Tuesday, June 6, 2017

Vito Marcantonio Forum, Chelsea Rising Launch Reading Circle

The Algonquin Round Table by Robert Sherwood
Through his allies in the Puerto Rican nationalist movement, Vito Marcantonio was introduced to tobacco factories wherein the “tabacqueros” working them would choose one among their number to read news and literature out loud. Each day a different tabacquero assumed the duty.

This practice of “La Lectura” impressed the radical congressman.

In the tradition of La Lectura, the Vito Marcantonio Forum (VMF)and the anti-gentrification group Chelsea Rising have launched a reading circle currently considering the text, “I Vote My Conscience: Debates, Speeches and Writings of Vito Marcantonio.”

According to the VMF's website, the text, edited by Marc's colleague Annette Rubinstein, “is an invaluable source for all those interested in studying the life and work of seven-term American Labor Party congressman Vito Marcantonio, who courageously represented East Harlem and the entire American left.”

The book is available for a trifle at $10 from the VMF Book Shop on its website at http://vitomarcantonioforum.org

The next meeting is June 21 at 6 p.m., in Penn South's “community room,” at 339 West 24th Street (between 8th and 9th avenues). It will focus on Marc's congressional speeches and debates from the early part of his House career.

Penn South
The chosen venue is apt, Penn South being a project developed by the United Housing Foundation, brainchild of a former Amalgamated Clothing Workers Union official by the name of Abraham Kazan.

His projects tended toward cooperatively owned apartment buildings with lots of common spaces and social activities to encourage communal interaction. When it was inaugurated in 1962, Mayor Robert Wagner, Eleanor Roosevelt, Nelson Rockefeller and garment union leader David Dubinsky were joined by none other than President John F. Kennedy in the festivities.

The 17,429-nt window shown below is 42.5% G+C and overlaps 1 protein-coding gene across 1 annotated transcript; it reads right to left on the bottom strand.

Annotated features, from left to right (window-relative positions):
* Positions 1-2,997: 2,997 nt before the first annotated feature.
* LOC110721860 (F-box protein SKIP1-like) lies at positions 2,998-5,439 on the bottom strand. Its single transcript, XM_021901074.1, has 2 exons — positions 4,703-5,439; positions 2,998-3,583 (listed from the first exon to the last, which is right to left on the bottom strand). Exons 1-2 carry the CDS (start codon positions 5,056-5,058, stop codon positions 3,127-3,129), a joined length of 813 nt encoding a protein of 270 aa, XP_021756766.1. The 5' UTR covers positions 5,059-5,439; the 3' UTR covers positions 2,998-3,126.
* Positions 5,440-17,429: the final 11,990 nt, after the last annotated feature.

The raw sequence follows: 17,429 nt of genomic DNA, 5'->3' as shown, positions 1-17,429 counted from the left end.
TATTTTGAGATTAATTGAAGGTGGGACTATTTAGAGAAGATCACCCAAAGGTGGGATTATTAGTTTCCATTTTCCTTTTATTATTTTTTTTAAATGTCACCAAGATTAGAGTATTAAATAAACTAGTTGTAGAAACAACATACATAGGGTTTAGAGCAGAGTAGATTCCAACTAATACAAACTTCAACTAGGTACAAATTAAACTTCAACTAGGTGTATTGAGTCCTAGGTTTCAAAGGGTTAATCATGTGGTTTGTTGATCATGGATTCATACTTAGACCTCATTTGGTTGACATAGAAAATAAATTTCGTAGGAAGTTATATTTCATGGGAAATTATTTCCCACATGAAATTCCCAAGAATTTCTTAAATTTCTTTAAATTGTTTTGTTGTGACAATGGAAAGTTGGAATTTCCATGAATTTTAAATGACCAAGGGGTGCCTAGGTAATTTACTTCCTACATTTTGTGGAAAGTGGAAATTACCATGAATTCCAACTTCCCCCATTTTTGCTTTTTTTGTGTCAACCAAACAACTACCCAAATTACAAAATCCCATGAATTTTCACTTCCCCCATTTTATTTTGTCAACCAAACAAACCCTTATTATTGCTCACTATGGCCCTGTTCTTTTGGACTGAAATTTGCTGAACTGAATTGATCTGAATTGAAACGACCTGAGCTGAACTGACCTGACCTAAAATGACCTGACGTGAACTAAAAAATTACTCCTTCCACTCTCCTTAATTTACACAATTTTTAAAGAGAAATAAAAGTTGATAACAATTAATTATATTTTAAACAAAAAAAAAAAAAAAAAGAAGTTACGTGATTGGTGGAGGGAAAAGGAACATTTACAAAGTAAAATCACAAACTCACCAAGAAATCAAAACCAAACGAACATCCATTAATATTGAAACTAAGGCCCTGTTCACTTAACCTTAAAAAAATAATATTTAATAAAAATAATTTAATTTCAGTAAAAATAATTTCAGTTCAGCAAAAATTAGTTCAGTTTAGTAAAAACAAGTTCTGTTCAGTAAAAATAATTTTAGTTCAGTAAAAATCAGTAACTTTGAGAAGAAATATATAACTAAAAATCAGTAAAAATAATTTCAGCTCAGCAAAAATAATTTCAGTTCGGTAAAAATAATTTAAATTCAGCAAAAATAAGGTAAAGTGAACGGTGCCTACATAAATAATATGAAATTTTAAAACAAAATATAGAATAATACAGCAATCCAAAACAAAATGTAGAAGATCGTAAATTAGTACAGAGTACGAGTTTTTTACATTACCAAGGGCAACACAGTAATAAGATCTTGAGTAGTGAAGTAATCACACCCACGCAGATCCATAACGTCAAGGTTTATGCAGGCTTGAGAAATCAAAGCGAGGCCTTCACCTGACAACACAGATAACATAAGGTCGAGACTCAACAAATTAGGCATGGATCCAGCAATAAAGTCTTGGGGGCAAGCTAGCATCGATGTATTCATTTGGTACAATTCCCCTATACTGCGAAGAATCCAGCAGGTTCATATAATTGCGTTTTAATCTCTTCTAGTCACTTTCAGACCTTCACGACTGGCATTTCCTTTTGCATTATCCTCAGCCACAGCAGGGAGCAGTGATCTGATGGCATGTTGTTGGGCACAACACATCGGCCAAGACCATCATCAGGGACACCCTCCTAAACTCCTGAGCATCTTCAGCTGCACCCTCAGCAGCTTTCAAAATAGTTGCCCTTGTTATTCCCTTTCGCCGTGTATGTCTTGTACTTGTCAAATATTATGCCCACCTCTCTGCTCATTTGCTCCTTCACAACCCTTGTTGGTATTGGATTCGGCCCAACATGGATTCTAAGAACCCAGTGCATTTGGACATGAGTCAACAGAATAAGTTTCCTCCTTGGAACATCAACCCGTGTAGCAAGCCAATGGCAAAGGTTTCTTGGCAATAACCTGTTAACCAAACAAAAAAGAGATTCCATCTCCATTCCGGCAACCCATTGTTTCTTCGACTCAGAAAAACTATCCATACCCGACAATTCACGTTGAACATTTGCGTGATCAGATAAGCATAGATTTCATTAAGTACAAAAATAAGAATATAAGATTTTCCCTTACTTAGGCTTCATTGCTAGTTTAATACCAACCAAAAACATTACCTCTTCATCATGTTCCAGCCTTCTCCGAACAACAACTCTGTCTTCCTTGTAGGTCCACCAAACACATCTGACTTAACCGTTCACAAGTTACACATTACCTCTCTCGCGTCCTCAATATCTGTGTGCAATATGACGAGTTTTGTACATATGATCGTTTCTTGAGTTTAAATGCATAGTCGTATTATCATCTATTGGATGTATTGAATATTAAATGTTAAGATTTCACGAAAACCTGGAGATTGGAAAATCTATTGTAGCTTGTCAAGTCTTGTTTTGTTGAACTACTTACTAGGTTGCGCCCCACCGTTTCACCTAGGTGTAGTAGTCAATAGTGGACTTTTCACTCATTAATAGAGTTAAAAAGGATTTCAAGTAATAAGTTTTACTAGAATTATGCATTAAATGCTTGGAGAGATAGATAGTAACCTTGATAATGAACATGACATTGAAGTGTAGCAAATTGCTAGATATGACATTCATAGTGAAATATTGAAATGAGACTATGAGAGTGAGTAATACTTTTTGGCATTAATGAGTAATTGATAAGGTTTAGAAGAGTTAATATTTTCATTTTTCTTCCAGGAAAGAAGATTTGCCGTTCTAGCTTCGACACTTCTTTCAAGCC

Penn South stands as an example from a time identified by Joshua Freeman, author of “Working Class New York,” when, “the labor movement played a huge role in housing New Yorkers, massively intervening in a social sphere previously deemed the domain of the market.”

The reading circle is convened the third Wednesday of every month.

There have been two meetings thus far. Laura Kaplan, a participant in the sessions said, “I'm getting so much inspiration from reading about this remarkable, courageous, articulate man. He is truly a model of a leader for our times.”
"La Lectura" in a tobacco factory

The readings are guided by VMF co-chair, professor Gerald Meyer, author of “Vito Marcantonio: Radical Politician,” whose “expertise and lectures during the reading group,” said Kaplan, “add to the depth of knowledge and context which increases my appreciation of Marcantonio's speeches.”

Chelsea Rising's Lizette Colon said, "I am simply in awe with the depth of Marcantonio's speeches, his sharp use of humor and, moreover, the relevance of his positions to issues and concerns we are still dealing with nowadays in the mainland and in my beloved Puerto Rico." 

Aldolph Freda, another reading circle participant and frequent attendee of VMF events, claimed to be impressed with the clarity of Marc's thought after considering speeches from his second congressional term.

“I was impressed, in addition to what he had to say, with his style. Everything he wrote was clear and unambiguous,” said Freda, who likened Marc's prose to what he called the “Attica Style” of 18th century Enlightenment writers, who strove for the clean prose typical of scribes from that ancient Greek city-state.

“They tried to write everything in a clear and lucid way, with a lack of ambiguity,” said Freda. "They would say, 'Ce qui ne se concoit pas clairement ne peut pas s'exprimir clairement,' or 'Whatever is not thought out or clearly conceived cannot be expressed clearly.'"

“In Marcantonio's case," Freda added, "I can say everything was clear without having to re-read anything. You know what it is that he is trying to say.

In the spirit of Freda's comments, in the spirit of La Lectura, and in the spirit of the VMF/Chelsea Rising reading circle, what follows are three posts treating pieces of Marcantonio's writing to a deeper consideration. Enjoy.

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